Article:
By Groundswell participant Kelsey Corbett
The new year has brought on a totally different change and energy at Groundswell. I’ve spent a lot of time this past month thinking about it and trying to figure out how i feel about it. The year has also set a totally different pace since we started jumping into creating a project, which I am super stoked about. So i guess this blog will be written in two parts: 1) the Groundswell project and 2) the project i’m working on.
PART ONE: GROUNDSWELL
SPACE AND STRUCTURE:
Dang. What a cool project with so much potential. But damn. Why does it feel so hard? I guess being on the more radical side of the spectrum, I’m feeling a lot of things come up and have been processing them hard (sorry to my partner and friends!). But i think it’s good, and i think something really tangible and constructive has come out of it, for me, and hopefully for Groundswell and the Cafe too (maybe).
First, after a lot of conversations with folks in the class who also participated in Session 1, we met with Gilad and Andrea to talk about Session 2 structure changes and how they have been affecting us and our class dynamic. The result of the conversation was awesome. Gilad and Andrea listened to us, and decided to alter the curriculum to bring in designated time for facilitated introspective and emotional work not revolved around our projects. I’m very happy about this because i think a lot of the reason i’ve felt very connected to the GS community this year is largely due to how open and vulnerable we have been to each other during the “Greenhouse” (formerly Personal Development) class. A safer and supportive space to be vulnerable in brings more depth to our interactions and strengthens our class community. So, i’m stoked on that.
THE COMMUNITY WHO?
Wednesday we had some folks come to speak on a panel about the “Shared Economy”. It brought some clarity around some of the discomfort i've been feeling, which is really good. During the presentation, and often at Groundswell, people use the term “the community” liberally and without specifying who the community is. “We welcome in the community!” “The community will create the space,” etc, etc. But who is the community that is being referred to? In my observation, the community being spoken of seems to be a reflection of the community (organizers, facilitators and participants) that speak about it. The greater Groundswell community is made up primarily by a very specific demographic of mostly white, young, “up-and-coming” (soon-to-be-middle-class), progressive, and predominantly straight social entrepreneurs and enthusiasts. I have been uncomfortable with the term “community” being used in this way, mainly because it doesn’t reflect myself or my communities, as i am a mixed race, genderqueer and trans, anti-colonial activist/nanny. I recognize that there is a specific demographic of people that Groundswell is currently serving and appealing to, but I think this needs to be clearly and consistently talked about. When trying to be inclusive, we should recognize that certain communities overshadow others, and acknowledging that is one good step towards accountability to and recognition of those who are not in the space.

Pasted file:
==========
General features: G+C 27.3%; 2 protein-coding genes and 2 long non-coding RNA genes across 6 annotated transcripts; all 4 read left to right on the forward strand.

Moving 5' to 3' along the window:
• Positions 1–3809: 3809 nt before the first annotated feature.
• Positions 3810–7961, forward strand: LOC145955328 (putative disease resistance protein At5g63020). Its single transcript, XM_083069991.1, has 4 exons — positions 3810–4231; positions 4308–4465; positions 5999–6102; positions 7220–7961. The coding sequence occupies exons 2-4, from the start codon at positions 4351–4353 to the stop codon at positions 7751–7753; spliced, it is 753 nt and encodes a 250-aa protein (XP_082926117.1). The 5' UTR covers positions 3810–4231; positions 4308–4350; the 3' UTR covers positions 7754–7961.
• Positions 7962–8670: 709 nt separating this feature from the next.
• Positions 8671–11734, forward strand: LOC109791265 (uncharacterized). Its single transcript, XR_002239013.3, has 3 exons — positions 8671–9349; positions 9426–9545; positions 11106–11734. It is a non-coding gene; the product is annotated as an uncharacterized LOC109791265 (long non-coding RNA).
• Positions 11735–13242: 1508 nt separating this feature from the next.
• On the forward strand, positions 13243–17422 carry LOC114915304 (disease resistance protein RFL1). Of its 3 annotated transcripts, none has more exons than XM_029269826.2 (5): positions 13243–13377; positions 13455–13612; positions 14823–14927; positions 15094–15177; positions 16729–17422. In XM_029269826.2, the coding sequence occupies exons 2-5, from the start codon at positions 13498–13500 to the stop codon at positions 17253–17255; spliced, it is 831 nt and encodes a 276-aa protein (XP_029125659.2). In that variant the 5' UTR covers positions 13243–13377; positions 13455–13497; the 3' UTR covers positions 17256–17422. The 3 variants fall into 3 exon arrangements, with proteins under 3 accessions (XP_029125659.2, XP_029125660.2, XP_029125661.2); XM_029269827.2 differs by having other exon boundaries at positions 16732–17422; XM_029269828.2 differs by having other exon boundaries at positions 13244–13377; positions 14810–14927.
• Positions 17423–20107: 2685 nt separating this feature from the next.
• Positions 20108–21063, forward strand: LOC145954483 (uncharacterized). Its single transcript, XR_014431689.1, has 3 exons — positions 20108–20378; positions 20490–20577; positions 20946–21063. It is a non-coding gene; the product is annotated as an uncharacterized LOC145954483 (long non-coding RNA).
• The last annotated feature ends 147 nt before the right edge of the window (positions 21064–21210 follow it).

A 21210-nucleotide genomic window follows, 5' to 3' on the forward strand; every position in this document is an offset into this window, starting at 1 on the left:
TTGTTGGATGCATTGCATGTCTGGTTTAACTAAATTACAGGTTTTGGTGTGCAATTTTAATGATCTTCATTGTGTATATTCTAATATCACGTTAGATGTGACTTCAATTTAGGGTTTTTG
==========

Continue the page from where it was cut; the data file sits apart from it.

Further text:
Set to open its doors as a community cafe Feb 10th (so soon!), I’m really excited for the folks running the project, and I also have some concerns.
First, I have to acknowledge the effort, passion and love Amanda and Brian (among others) are putting into creating the menu, putting the word out and making such incredible food. I am really proud of and happy for them.